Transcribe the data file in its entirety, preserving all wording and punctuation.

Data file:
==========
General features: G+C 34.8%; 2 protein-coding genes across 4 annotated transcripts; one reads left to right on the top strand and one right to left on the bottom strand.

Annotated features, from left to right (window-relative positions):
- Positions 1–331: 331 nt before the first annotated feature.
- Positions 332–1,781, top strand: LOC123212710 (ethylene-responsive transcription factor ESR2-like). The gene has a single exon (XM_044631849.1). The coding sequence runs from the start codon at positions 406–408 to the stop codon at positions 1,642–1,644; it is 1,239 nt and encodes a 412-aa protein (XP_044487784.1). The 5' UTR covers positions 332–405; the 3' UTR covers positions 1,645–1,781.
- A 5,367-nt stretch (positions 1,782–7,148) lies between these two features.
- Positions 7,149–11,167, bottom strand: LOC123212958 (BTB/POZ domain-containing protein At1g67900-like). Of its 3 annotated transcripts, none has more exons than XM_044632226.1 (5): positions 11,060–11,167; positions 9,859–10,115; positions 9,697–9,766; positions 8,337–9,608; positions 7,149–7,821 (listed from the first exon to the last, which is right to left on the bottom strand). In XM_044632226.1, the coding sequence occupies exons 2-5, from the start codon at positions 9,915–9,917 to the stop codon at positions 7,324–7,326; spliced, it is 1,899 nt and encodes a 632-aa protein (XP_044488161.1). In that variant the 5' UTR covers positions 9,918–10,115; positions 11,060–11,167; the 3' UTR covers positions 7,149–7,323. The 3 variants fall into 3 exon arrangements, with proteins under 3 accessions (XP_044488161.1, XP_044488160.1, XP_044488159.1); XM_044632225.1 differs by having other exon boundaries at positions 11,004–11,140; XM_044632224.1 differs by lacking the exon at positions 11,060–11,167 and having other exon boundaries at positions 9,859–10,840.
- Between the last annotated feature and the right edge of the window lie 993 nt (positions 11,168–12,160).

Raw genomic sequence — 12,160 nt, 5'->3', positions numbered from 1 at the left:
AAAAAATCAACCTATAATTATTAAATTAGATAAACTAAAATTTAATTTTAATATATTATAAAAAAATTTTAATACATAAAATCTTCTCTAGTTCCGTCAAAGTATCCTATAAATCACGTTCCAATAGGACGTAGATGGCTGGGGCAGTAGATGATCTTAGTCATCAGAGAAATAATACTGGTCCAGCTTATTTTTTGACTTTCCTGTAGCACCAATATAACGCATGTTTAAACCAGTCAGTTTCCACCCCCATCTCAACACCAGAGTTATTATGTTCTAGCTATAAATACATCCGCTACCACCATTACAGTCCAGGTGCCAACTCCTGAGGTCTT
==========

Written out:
General features: G+C 34.8%; 2 protein-coding genes across 4 annotated transcripts; one reads left to right on the top strand and one right to left on the bottom strand.

Annotated features, from left to right (window-relative positions):
- Positions 1–331: 331 nt before the first annotated feature.
- Positions 332–1,781, top strand: LOC123212710 (ethylene-responsive transcription factor ESR2-like). The gene has a single exon (XM_044631849.1). The coding sequence runs from the start codon at positions 406–408 to the stop codon at positions 1,642–1,644; it is 1,239 nt and encodes a 412-aa protein (XP_044487784.1). The 5' UTR covers positions 332–405; the 3' UTR covers positions 1,645–1,781.
- A 5,367-nt stretch (positions 1,782–7,148) lies between these two features.
- Positions 7,149–11,167, bottom strand: LOC123212958 (BTB/POZ domain-containing protein At1g67900-like). Of its 3 annotated transcripts, none has more exons than XM_044632226.1 (5): positions 11,060–11,167; positions 9,859–10,115; positions 9,697–9,766; positions 8,337–9,608; positions 7,149–7,821 (listed from the first exon to the last, which is right to left on the bottom strand). In XM_044632226.1, the coding sequence occupies exons 2-5, from the start codon at positions 9,915–9,917 to the stop codon at positions 7,324–7,326; spliced, it is 1,899 nt and encodes a 632-aa protein (XP_044488161.1). In that variant the 5' UTR covers positions 9,918–10,115; positions 11,060–11,167; the 3' UTR covers positions 7,149–7,323. The 3 variants fall into 3 exon arrangements, with proteins under 3 accessions (XP_044488161.1, XP_044488160.1, XP_044488159.1); XM_044632225.1 differs by having other exon boundaries at positions 11,004–11,140; XM_044632224.1 differs by lacking the exon at positions 11,060–11,167 and having other exon boundaries at positions 9,859–10,840.
- Between the last annotated feature and the right edge of the window lie 993 nt (positions 11,168–12,160).

Raw genomic sequence — 12,160 nt, 5'->3', positions numbered from 1 at the left:
AAAAAATCAACCTATAATTATTAAATTAGATAAACTAAAATTTAATTTTAATATATTATAAAAAAATTTTAATACATAAAATCTTCTCTAGTTCCGTCAAAGTATCCTATAAATCACGTTCCAATAGGACGTAGATGGCTGGGGCAGTAGATGATCTTAGTCATCAGAGAAATAATACTGGTCCAGCTTATTTTTTGACTTTCCTGTAGCACCAATATAACGCATGTTTAAACCAGTCAGTTTCCACCCCCATCTCAACACCAGAGTTATTATGTTCTAGCTATAAATACATCCGCTACCACCATTACAGTCCAGGTGCCAACTCCTGAGGTCTT